Eudocia Tomas Pulido lived a life marked by a devotion so rare that even those closest to her still struggle to comprehend it.
Editor’s note (May 17, 2017): This obituary, published in 2011, was written at the suggestion of and after an extensive interview with Alex Tizon, a former Seattle Times reporter. This week, a story in the June 2017 issue of The Atlantic written by Tizon, who died earlier this year, describes Eudocia Tomas Pulido as a slave and details her relationship with his family spanning decades. Disparities between the magazine story and this obituary are addressed in this piece by Susan Kelleher.
Eudocia Tomas Pulido loved a good wedding, the more royal the better.
But she never married. Never even dated.
Miss Pulido would live a different kind of love story, one marked by a devotion so rare that even those closest to her still struggle to comprehend it.
Most Read Local Stories
- Microsoft pledges $500 million to tackle housing crisis in Seattle, Eastside
- In Seattle's Sodo district, frustration mounts amid RVs, drugs and skyrocketing crime VIEW
- Where to see the total lunar eclipse this weekend
- Navy dumps hazardous substances including copper, zinc into Puget Sound, Washington state AG says
- Video released of Seattle police sergeant who sat in a chair in front of a man's workplace, seeking an apology WATCH
As a teenager in the Philippines, Miss Pulido was asked to care for a young girl whose mother had died. When a relative asked Miss Pulido to always look after the girl, she gave her word.
Miss Pulido not only raised that girl, but the girl’s children and their children — cooking, cleaning and caring for three generations that came to know her as “Lola,” grandmother in her native Tagalog tongue. She asked for nothing in return, said her grandson, Alex Tizon, a former Seattle Times reporter, with whom she lived in Edmonds for nearly 12 years.
When Miss Pulido died Nov. 7 after a heart attack, she was surrounded by the small tribe that had become her own. She was 86.
Miss Pulido was born March 1, 1925, in a one-room house near the village of Mayantoc, north of Manila. The third of six children born to subsistence farmers, she was forced to quit school at an early age to work on the farm, Tizon said.
She learned to read late in life by studying the daily newspaper, and found pleasure doing word puzzles.
When Miss Pulido was 16, her family arranged for her to marry a 50-year-old man. But World War II intervened, and the man disappeared. Two years later, Miss Pulido was taken in by an Army colonel who needed someone to look after his 12-year-old daughter, Leticia Asuncion.
It was an odd relationship from the beginning. Miss Pulido served as mother, sister and protector, sometimes standing in for Asuncion when the colonel punished her for misbehaving, said Tizon.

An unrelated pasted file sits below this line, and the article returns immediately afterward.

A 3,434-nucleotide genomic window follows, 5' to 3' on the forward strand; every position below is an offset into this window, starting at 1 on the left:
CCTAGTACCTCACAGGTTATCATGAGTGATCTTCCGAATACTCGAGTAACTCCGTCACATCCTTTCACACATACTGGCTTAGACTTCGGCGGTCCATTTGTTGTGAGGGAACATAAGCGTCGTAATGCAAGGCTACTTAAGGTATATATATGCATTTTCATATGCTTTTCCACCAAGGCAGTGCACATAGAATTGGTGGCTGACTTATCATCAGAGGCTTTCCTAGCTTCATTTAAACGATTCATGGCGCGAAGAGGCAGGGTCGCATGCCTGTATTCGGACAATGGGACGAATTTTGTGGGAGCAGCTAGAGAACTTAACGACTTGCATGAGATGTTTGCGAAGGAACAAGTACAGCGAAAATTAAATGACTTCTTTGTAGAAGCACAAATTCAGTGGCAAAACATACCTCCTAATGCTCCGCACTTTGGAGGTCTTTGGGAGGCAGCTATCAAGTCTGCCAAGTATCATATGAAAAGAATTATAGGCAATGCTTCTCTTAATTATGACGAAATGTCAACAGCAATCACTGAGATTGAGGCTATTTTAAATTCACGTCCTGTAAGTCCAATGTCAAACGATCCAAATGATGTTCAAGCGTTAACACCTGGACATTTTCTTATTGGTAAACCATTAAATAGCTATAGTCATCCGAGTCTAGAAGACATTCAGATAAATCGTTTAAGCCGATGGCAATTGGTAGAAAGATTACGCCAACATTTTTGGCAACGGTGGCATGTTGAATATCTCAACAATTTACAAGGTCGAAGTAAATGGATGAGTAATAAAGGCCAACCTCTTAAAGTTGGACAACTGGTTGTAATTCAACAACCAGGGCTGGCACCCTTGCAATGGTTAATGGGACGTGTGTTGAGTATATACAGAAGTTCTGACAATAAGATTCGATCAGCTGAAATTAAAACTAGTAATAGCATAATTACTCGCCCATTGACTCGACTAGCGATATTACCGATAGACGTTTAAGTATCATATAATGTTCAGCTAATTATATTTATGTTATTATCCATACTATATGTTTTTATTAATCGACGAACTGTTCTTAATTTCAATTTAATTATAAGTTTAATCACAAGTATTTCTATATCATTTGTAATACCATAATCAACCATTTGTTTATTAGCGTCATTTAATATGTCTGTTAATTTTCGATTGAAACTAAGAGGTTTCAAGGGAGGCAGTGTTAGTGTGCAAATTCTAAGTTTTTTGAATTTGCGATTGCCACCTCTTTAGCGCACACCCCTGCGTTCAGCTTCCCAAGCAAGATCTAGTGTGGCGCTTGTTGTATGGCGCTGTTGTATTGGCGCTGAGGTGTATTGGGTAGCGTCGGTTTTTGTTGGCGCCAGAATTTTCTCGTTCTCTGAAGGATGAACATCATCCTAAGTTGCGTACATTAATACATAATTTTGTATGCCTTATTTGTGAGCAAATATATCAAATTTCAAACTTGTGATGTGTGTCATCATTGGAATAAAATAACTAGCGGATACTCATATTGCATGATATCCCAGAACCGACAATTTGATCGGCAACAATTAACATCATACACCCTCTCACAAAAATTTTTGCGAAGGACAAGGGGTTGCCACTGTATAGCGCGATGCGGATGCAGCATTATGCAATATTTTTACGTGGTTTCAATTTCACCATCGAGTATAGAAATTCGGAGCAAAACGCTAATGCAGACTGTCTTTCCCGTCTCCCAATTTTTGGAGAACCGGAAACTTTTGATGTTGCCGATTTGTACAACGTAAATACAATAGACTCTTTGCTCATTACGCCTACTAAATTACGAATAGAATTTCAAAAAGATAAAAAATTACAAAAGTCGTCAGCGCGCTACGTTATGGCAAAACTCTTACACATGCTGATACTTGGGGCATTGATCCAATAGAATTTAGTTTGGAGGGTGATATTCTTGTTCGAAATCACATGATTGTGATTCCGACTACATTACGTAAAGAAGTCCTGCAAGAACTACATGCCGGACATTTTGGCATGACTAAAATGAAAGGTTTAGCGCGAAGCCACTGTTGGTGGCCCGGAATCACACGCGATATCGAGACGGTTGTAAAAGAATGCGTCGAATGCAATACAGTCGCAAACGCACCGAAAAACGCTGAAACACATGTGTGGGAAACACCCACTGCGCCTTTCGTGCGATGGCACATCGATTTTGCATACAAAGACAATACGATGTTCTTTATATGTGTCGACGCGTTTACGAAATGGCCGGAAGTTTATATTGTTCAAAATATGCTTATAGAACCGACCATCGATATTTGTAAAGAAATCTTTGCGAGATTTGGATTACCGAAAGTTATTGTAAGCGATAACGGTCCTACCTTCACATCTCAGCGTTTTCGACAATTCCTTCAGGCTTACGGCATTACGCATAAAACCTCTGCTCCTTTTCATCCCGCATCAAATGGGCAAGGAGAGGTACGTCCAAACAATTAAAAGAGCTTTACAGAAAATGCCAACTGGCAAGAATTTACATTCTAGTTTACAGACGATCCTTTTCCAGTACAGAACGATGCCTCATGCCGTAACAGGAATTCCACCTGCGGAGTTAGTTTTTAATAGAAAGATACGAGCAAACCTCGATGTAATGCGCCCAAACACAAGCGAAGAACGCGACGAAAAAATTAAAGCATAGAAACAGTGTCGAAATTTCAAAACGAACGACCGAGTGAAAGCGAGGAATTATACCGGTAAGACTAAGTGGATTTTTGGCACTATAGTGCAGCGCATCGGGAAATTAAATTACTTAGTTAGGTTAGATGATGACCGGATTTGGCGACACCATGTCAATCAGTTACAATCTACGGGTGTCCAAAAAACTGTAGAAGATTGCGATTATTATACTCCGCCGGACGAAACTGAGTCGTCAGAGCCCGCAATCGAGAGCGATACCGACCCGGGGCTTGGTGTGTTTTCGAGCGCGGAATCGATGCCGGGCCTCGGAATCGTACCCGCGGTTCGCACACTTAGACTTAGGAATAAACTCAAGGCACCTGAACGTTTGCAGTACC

Miss Pulido took care of Asuncion as the girl became a medical doctor in the United States and a mother of five.
“She cared for, protected, chaperoned and served my mother for 56 years, until my mother died of leukemia in 1999,” Tizon wrote in an email. “Lola never left my mother’s side. She was as devoted as any human being could be to another human being.”
While Asuncion and her husband worked, Miss Pulido ran the household and raised the children, offering advice, support, discipline and food, always food, said her granddaughter, Leticia Tizon Quillen of Edmonds.
Over the years, Miss Pulido cooked thousands of amazing meals from heart and from memory. But she could be fierce, too.
When boys started coming around to date Quillen and her sister, Miss Pulido let them know who was boss. Once, she emerged from the house with a baseball bat when a boy wouldn’t leave. Other times, she’d flick the porch light to announce her presence when the girls returned home from a date.
“She was only 4 feet 11 inches, but our boyfriends were afraid of her,” Quillen said.
After Asuncion died in 1999, Miss Pulido moved to Edmonds to live with Tizon’s family, and raised his two girls. She was a familiar sight along Edmonds Way, a tiny woman in baggy pants pushing her two-wheeled shopping cart a quarter mile to the QFC several times a week. When walking became difficult for her six years ago, Tizon and his wife drove her to 99 Ranch Market, where she smiled at the checkers and loaded up on vegetables and noodles.
Miss Pulido visited her blood family in the Philippines in her later years, and routinely gave half of her $600-a-month Social Security check to help people there repair houses damaged by monsoons, pay for weddings, schooling, funerals and medical care.
She talked often about returning to her village, Tizon said, but always found a reason to stay here.
She found joy in nickel slots and gardening, and collected flower seeds by the hundreds in baggies she stashed around her room. Miss Pulido could have had anything she wanted, Tizon said, but she seemed determined to leave with as little as she was born with, keeping all her worldly possessions in four cardboard boxes stashed in her closet.
“Growing up with Lola taught me that not calling attention to yourself was a perfectly fine and honorable way to live,” Tizon wrote. “She was never angst-ridden and never felt entitled to anything, including happiness. I think that’s one reason she was one of the most peaceful people I’ve ever known.”
Miss Pulido is survived by a brother, Crispin Pulido, and two sisters, Juliana Candelario and Gregoria Tomas — all in the Philippines. In addition to Tizon and Quillen, she is survived by five other children she raised: Art, Dylan and Maya Tizon, all of Edmonds; Albert Tizon of Philadelphia; and Maria Tizon Silbernagel of Salem, Ore.
A memorial service was held for Miss Pulido, and her cremated remains will be returned to the Philippines.